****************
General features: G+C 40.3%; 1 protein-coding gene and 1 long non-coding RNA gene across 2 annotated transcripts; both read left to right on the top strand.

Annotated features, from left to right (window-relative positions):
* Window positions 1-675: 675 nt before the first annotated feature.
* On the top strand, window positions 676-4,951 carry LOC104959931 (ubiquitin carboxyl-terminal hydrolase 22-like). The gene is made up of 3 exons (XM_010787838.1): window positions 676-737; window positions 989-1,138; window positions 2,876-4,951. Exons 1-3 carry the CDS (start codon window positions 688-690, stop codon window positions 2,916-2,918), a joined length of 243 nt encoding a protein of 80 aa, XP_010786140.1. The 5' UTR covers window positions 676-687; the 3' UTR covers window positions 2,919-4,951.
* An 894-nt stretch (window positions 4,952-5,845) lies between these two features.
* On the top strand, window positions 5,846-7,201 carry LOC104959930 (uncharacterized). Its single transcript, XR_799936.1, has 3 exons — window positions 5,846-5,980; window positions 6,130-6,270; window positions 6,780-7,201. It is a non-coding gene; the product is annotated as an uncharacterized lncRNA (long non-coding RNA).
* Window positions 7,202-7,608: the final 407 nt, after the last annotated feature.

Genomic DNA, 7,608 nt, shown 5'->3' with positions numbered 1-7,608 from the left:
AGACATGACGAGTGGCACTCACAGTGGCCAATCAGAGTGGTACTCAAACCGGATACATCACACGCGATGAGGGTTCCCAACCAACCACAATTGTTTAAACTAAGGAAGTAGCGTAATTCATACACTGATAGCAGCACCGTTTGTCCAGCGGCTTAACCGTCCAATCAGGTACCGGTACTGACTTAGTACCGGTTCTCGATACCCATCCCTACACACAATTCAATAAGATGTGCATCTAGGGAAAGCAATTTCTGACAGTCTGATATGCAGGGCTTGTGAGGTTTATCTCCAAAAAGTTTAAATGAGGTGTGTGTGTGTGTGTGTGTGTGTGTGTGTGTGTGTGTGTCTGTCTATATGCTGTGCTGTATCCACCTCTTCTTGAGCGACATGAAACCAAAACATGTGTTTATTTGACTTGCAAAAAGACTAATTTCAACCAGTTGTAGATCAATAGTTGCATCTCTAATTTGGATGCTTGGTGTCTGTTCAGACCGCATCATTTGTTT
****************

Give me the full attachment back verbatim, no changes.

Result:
General features: G+C 40.3%; 1 protein-coding gene and 1 long non-coding RNA gene across 2 annotated transcripts; both read left to right on the top strand.

Annotated features, from left to right (window-relative positions):
* Window positions 1-675: 675 nt before the first annotated feature.
* On the top strand, window positions 676-4,951 carry LOC104959931 (ubiquitin carboxyl-terminal hydrolase 22-like). The gene is made up of 3 exons (XM_010787838.1): window positions 676-737; window positions 989-1,138; window positions 2,876-4,951. Exons 1-3 carry the CDS (start codon window positions 688-690, stop codon window positions 2,916-2,918), a joined length of 243 nt encoding a protein of 80 aa, XP_010786140.1. The 5' UTR covers window positions 676-687; the 3' UTR covers window positions 2,919-4,951.
* An 894-nt stretch (window positions 4,952-5,845) lies between these two features.
* On the top strand, window positions 5,846-7,201 carry LOC104959930 (uncharacterized). Its single transcript, XR_799936.1, has 3 exons — window positions 5,846-5,980; window positions 6,130-6,270; window positions 6,780-7,201. It is a non-coding gene; the product is annotated as an uncharacterized lncRNA (long non-coding RNA).
* Window positions 7,202-7,608: the final 407 nt, after the last annotated feature.

Genomic DNA, 7,608 nt, shown 5'->3' with positions numbered 1-7,608 from the left:
AGACATGACGAGTGGCACTCACAGTGGCCAATCAGAGTGGTACTCAAACCGGATACATCACACGCGATGAGGGTTCCCAACCAACCACAATTGTTTAAACTAAGGAAGTAGCGTAATTCATACACTGATAGCAGCACCGTTTGTCCAGCGGCTTAACCGTCCAATCAGGTACCGGTACTGACTTAGTACCGGTTCTCGATACCCATCCCTACACACAATTCAATAAGATGTGCATCTAGGGAAAGCAATTTCTGACAGTCTGATATGCAGGGCTTGTGAGGTTTATCTCCAAAAAGTTTAAATGAGGTGTGTGTGTGTGTGTGTGTGTGTGTGTGTGTGTGTGTGTCTGTCTATATGCTGTGCTGTATCCACCTCTTCTTGAGCGACATGAAACCAAAACATGTGTTTATTTGACTTGCAAAAAGACTAATTTCAACCAGTTGTAGATCAATAGTTGCATCTCTAATTTGGATGCTTGGTGTCTGTTCAGACCGCATCATTTGTTT